In a disaster aftermath, whether caused by hurricane or earthquake or tsunami, the right impulse is to rush in with appropriate relief. But for people of faith, too often this same "rush in" model is applied to making excuses for God.
The struggle for me during these times is how to not treat such times as some voyeuristic movie experience that can be paused or halted by powering down my device, but instead find a healthy way to participate in the healing and support.
Comfort food is what helps Frances Owens deal with important transitions -- the wild ride of politics and transitions she is making in her professional and personal life. Together we dished on life in Colorado, the calling she feels as a community leader and dinners at the White House.
Talk to her, I thought. Talk to her. Normally, I don't strike up conversations with perfect strangers but there was something about the woman waiting for the elevator with me at the medical complex. I couldn't ignore the voice in my head any longer.
I believe each of us has an innate capacity for strength and throughout our lives, we develop -- through conditions we find ourselves in -- the skills to be secure, passionate, formidable and determined.
Outside the kitchen my life was spiraling downward. I told myself I was in control, that I wasn't really addicted at all. I used heroin to come down from coke, alcohol to moderate the pills. I had it all figured out.
In the most important moments of life and death, when I might have hoped for some religious clarity, the lines of religion blurred right in front of me. It was no use leaning either toward or against them.
The only way out is through -- which it is kind of like a birth, or re-birth. It is the path to a second half of life that is deeper, and about tuning out some of the noise of the outside world and listening to that inner voice in the quiet of a dark night.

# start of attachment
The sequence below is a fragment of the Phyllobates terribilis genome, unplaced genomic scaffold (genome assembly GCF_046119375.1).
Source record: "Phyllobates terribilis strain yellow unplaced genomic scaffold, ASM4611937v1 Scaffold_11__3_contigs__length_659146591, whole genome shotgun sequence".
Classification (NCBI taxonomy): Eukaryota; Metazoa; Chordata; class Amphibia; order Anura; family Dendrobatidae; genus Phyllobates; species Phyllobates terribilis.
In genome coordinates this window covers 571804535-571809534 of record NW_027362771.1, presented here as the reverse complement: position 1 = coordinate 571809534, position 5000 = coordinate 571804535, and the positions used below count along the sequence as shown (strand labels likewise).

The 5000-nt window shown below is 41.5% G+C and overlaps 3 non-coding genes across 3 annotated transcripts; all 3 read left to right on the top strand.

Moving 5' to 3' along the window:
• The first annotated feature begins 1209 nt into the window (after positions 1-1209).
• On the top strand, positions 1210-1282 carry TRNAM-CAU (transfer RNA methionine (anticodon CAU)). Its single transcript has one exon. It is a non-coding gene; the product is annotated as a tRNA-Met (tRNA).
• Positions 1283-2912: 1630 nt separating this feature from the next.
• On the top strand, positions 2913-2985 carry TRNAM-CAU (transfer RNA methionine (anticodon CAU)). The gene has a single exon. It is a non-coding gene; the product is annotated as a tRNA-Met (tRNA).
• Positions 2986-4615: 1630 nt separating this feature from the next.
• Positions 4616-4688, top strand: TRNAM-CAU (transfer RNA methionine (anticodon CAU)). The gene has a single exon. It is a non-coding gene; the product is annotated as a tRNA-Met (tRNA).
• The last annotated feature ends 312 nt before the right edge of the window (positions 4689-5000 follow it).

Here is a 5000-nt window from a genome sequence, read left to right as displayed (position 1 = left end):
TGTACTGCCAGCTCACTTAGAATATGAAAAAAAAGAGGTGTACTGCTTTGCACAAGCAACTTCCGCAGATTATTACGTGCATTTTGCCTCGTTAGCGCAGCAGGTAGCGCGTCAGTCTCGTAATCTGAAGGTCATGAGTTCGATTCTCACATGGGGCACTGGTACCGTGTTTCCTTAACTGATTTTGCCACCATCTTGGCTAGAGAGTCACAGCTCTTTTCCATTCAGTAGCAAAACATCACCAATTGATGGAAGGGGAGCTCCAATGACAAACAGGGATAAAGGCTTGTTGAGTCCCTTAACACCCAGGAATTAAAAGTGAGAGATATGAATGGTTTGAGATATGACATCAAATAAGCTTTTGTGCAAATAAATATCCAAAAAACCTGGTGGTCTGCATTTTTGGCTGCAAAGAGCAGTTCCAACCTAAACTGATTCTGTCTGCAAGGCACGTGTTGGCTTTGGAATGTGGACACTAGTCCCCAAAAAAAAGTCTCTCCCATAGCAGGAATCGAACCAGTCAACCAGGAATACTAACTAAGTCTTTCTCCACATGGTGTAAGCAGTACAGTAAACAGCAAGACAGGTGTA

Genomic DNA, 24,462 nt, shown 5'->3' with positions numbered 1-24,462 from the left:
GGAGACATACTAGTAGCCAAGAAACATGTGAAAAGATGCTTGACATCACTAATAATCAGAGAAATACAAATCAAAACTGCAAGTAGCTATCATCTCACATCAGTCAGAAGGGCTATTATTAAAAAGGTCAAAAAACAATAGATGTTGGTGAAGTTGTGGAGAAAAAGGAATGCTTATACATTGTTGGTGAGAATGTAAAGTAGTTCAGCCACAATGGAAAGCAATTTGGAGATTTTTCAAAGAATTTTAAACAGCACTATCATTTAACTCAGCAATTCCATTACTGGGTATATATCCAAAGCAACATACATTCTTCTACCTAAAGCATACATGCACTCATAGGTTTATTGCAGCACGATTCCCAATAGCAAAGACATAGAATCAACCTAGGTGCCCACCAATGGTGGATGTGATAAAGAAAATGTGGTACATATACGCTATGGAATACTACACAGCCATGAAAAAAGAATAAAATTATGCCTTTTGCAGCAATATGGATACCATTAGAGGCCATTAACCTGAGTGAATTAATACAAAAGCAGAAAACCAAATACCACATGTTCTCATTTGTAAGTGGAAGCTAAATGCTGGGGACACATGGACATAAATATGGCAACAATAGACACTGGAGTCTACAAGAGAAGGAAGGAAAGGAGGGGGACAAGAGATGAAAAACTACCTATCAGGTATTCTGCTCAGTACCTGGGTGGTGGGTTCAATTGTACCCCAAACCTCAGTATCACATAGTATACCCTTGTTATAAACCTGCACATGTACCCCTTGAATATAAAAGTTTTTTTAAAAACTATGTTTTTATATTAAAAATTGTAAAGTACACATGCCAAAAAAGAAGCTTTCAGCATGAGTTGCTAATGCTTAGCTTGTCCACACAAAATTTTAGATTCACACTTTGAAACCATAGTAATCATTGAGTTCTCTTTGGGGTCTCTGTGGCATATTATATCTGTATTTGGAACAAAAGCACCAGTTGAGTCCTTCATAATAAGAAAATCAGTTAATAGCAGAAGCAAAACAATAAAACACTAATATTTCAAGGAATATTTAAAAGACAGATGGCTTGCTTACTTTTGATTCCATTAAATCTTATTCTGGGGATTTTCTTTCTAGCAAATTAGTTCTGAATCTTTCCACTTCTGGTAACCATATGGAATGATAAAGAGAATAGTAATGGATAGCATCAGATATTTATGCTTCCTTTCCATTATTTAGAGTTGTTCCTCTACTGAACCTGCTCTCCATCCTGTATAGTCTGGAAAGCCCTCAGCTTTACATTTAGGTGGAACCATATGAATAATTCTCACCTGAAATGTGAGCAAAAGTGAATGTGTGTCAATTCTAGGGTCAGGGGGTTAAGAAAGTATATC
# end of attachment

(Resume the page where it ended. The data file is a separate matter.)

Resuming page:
Many of us give ourselves permission to say things we really don't believe; challenging our beliefs can serve as a filtering system that enables us to compare what is in our minds and in our hearts and to confirm there is a congruency between thought and belief.
I've always felt we religiously unaffiliated "Nones" were a tiny minority. But here we are, surging in an America that's been steeped in religious dogma, where Republican politics has been overrun by zealots hellbent on controlling women's bodies and discriminating against gays.
Haven't we all met the Christian who's so compelling to us that his or her presence inspires our faith? And haven't we also met that sister or brother whose words, actions or attitudes cause us to literally doubt our faith?
If one's faith is entirely dedicated to adherence to right beliefs, when those beliefs are challenged or insulted, so too is one's religious life. Such an affront to the mind's assessment of right and wrong can result in extreme emotional responses.
When people would divide us, polarize us, fill us with fear and make us defensive, when we are encouraged to spend trillions of dollars killing our enemies instead of praying for them -- let us remember in those instances that we are not separate, we are one.
Relax and calm your anxieties. Stop pushing for things to happen. Stop worrying that things won't happen. Detach from the outcome you so vehemently hold on to. What will be, will be. Everything has its time and everything has its course.
Given the mind-spirit-body connection, how can women have a truly healthy spiritual life when our bodies are riddled with doubt, self-consciousness, fear, judgment, disappointment, and demoralizing references?